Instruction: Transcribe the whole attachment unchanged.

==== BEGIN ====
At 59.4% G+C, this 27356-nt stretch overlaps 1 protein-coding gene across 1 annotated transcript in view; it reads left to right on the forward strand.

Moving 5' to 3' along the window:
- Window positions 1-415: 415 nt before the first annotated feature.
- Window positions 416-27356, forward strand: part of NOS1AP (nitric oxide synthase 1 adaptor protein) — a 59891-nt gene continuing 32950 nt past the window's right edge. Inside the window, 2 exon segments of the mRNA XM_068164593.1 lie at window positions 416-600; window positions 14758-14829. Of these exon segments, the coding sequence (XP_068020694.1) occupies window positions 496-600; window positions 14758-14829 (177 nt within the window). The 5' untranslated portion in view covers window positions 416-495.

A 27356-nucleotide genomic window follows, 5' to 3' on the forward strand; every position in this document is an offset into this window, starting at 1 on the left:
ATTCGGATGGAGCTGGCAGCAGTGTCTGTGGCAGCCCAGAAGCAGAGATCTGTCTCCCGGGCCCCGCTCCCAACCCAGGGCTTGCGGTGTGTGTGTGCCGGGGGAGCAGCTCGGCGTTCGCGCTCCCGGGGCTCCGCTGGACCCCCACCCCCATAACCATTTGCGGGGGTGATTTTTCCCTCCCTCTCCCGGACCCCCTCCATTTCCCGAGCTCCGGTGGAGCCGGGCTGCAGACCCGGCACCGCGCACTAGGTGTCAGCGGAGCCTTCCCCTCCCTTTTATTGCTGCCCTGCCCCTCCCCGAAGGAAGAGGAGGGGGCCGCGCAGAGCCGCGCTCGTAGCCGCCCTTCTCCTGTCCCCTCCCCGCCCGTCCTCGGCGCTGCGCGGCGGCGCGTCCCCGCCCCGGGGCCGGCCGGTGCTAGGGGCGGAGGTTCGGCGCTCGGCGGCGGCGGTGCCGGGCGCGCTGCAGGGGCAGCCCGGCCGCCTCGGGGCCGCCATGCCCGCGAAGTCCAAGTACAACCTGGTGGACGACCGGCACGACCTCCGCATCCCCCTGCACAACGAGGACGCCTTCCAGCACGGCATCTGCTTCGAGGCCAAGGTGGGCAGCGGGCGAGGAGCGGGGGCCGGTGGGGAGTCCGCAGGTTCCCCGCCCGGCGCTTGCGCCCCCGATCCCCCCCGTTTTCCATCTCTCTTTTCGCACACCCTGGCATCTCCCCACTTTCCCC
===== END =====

At 59.4% G+C, this 27356-nt stretch overlaps 1 protein-coding gene across 1 annotated transcript in view; it reads left to right on the forward strand.

Moving 5' to 3' along the window:
- Window positions 1-415: 415 nt before the first annotated feature.
- Window positions 416-27356, forward strand: part of NOS1AP (nitric oxide synthase 1 adaptor protein) — a 59891-nt gene continuing 32950 nt past the window's right edge. Inside the window, 2 exon segments of the mRNA XM_068164593.1 lie at window positions 416-600; window positions 14758-14829. Of these exon segments, the coding sequence (XP_068020694.1) occupies window positions 496-600; window positions 14758-14829 (177 nt within the window). The 5' untranslated portion in view covers window positions 416-495.

A 27356-nucleotide genomic window follows, 5' to 3' on the forward strand; every position in this document is an offset into this window, starting at 1 on the left:
ATTCGGATGGAGCTGGCAGCAGTGTCTGTGGCAGCCCAGAAGCAGAGATCTGTCTCCCGGGCCCCGCTCCCAACCCAGGGCTTGCGGTGTGTGTGTGCCGGGGGAGCAGCTCGGCGTTCGCGCTCCCGGGGCTCCGCTGGACCCCCACCCCCATAACCATTTGCGGGGGTGATTTTTCCCTCCCTCTCCCGGACCCCCTCCATTTCCCGAGCTCCGGTGGAGCCGGGCTGCAGACCCGGCACCGCGCACTAGGTGTCAGCGGAGCCTTCCCCTCCCTTTTATTGCTGCCCTGCCCCTCCCCGAAGGAAGAGGAGGGGGCCGCGCAGAGCCGCGCTCGTAGCCGCCCTTCTCCTGTCCCCTCCCCGCCCGTCCTCGGCGCTGCGCGGCGGCGCGTCCCCGCCCCGGGGCCGGCCGGTGCTAGGGGCGGAGGTTCGGCGCTCGGCGGCGGCGGTGCCGGGCGCGCTGCAGGGGCAGCCCGGCCGCCTCGGGGCCGCCATGCCCGCGAAGTCCAAGTACAACCTGGTGGACGACCGGCACGACCTCCGCATCCCCCTGCACAACGAGGACGCCTTCCAGCACGGCATCTGCTTCGAGGCCAAGGTGGGCAGCGGGCGAGGAGCGGGGGCCGGTGGGGAGTCCGCAGGTTCCCCGCCCGGCGCTTGCGCCCCCGATCCCCCCCGTTTTCCATCTCTCTTTTCGCACACCCTGGCATCTCCCCACTTTCCCC